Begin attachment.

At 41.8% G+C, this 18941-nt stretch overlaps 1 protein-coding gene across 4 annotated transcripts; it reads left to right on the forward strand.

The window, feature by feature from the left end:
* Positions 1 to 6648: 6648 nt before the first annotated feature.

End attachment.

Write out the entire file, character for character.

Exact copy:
At 41.8% G+C, this 18941-nt stretch overlaps 1 protein-coding gene across 4 annotated transcripts; it reads left to right on the forward strand.

The window, feature by feature from the left end:
* Positions 1 to 6648: 6648 nt before the first annotated feature.